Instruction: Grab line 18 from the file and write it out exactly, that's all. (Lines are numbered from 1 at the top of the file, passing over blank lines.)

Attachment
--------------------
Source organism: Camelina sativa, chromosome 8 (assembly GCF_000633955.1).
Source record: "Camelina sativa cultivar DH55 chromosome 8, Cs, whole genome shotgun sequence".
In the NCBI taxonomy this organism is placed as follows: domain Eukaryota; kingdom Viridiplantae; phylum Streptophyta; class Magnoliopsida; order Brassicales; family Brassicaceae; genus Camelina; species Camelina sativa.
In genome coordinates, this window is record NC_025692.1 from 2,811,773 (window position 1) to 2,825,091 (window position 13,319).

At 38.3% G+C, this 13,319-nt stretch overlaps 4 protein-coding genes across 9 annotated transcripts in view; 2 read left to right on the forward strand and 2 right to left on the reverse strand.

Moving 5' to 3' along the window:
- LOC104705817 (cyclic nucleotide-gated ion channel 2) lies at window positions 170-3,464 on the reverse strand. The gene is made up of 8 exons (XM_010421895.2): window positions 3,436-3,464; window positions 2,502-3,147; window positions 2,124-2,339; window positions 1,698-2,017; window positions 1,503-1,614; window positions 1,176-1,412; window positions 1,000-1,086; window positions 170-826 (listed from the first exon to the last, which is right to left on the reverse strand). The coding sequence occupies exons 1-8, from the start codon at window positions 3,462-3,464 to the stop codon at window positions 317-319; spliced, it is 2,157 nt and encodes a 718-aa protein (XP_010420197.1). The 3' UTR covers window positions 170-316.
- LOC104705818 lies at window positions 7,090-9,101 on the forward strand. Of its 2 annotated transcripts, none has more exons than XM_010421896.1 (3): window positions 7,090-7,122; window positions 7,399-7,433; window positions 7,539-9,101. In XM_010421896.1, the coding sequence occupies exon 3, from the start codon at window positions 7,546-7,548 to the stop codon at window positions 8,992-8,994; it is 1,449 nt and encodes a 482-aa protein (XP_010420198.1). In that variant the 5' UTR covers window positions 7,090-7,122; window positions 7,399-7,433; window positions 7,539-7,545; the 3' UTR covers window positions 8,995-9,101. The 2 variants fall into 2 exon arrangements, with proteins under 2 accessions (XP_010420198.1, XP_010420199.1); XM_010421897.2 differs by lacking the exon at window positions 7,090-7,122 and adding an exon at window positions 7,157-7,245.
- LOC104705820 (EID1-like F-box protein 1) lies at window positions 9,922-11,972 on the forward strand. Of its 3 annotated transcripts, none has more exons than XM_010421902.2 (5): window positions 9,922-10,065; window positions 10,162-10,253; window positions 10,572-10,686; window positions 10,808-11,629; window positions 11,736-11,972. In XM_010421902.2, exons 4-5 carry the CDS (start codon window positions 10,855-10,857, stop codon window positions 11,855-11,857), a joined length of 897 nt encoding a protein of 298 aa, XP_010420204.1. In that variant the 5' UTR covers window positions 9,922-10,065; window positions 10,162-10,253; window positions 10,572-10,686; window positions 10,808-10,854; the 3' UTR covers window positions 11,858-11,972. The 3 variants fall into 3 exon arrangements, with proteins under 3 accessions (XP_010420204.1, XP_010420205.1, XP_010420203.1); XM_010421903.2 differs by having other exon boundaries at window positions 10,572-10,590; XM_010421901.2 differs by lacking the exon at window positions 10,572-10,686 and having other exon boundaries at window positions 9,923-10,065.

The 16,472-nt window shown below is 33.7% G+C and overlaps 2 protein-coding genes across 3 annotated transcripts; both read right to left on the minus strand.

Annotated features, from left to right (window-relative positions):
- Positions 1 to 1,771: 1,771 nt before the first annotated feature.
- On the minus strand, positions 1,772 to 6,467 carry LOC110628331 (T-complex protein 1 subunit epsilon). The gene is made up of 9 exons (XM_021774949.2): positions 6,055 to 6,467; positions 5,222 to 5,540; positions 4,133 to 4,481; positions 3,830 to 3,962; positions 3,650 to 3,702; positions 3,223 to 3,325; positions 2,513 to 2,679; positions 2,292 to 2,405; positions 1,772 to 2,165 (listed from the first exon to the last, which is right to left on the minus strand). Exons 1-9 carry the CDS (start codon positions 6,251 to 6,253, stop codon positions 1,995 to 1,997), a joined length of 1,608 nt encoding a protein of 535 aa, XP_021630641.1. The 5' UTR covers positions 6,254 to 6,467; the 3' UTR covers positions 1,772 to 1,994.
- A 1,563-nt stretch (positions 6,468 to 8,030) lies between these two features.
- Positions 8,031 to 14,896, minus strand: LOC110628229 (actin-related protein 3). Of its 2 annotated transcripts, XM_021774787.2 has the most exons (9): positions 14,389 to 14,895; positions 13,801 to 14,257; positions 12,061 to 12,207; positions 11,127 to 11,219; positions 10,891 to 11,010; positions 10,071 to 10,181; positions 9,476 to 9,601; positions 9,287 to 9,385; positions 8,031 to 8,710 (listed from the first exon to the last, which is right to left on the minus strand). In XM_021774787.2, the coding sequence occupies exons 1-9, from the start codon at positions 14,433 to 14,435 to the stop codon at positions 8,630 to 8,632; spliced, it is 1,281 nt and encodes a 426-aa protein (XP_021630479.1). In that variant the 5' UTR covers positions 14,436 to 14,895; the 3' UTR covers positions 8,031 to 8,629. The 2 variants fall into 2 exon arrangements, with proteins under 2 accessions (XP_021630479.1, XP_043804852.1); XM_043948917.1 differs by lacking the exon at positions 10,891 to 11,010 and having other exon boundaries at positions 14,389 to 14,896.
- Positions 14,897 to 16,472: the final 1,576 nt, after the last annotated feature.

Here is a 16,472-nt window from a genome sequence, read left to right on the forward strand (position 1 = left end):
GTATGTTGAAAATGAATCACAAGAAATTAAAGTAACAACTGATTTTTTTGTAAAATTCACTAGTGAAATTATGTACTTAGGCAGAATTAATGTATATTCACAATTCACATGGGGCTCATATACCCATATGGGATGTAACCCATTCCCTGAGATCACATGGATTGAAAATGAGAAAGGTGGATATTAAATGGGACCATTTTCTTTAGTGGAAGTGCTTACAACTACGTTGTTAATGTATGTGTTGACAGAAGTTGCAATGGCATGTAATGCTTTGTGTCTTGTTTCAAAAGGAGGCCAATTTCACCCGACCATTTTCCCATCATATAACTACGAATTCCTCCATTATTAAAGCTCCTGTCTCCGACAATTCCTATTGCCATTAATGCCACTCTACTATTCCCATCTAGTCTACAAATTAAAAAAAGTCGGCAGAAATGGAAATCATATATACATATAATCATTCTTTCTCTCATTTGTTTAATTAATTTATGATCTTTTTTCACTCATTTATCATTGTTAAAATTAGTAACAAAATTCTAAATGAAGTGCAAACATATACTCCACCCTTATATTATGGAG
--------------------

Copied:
GTATGTTGAAAATGAATCACAAGAAATTAAAGTAACAACTGATTTTTTTGTAAAATTCACTAGTGAAATTATGTACTTAGGCAGAATTAATGTATATTCACAATTCACATGGGGCTCATATACCCATATGGGATGTAACCCATTCCCTGAGATCACATGGATTGAAAATGAGAAAGGTGGATATTAAATGGGACCATTTTCTTTAGTGGAAGTGCTTACAACTACGTTGTTAATGTATGTGTTGACAGAAGTTGCAATGGCATGTAATGCTTTGTGTCTTGTTTCAAAAGGAGGCCAATTTCACCCGACCATTTTCCCATCATATAACTACGAATTCCTCCATTATTAAAGCTCCTGTCTCCGACAATTCCTATTGCCATTAATGCCACTCTACTATTCCCATCTAGTCTACAAATTAAAAAAAGTCGGCAGAAATGGAAATCATATATACATATAATCATTCTTTCTCTCATTTGTTTAATTAATTTATGATCTTTTTTCACTCATTTATCATTGTTAAAATTAGTAACAAAATTCTAAATGAAGTGCAAACATATACTCCACCCTTATATTATGGAG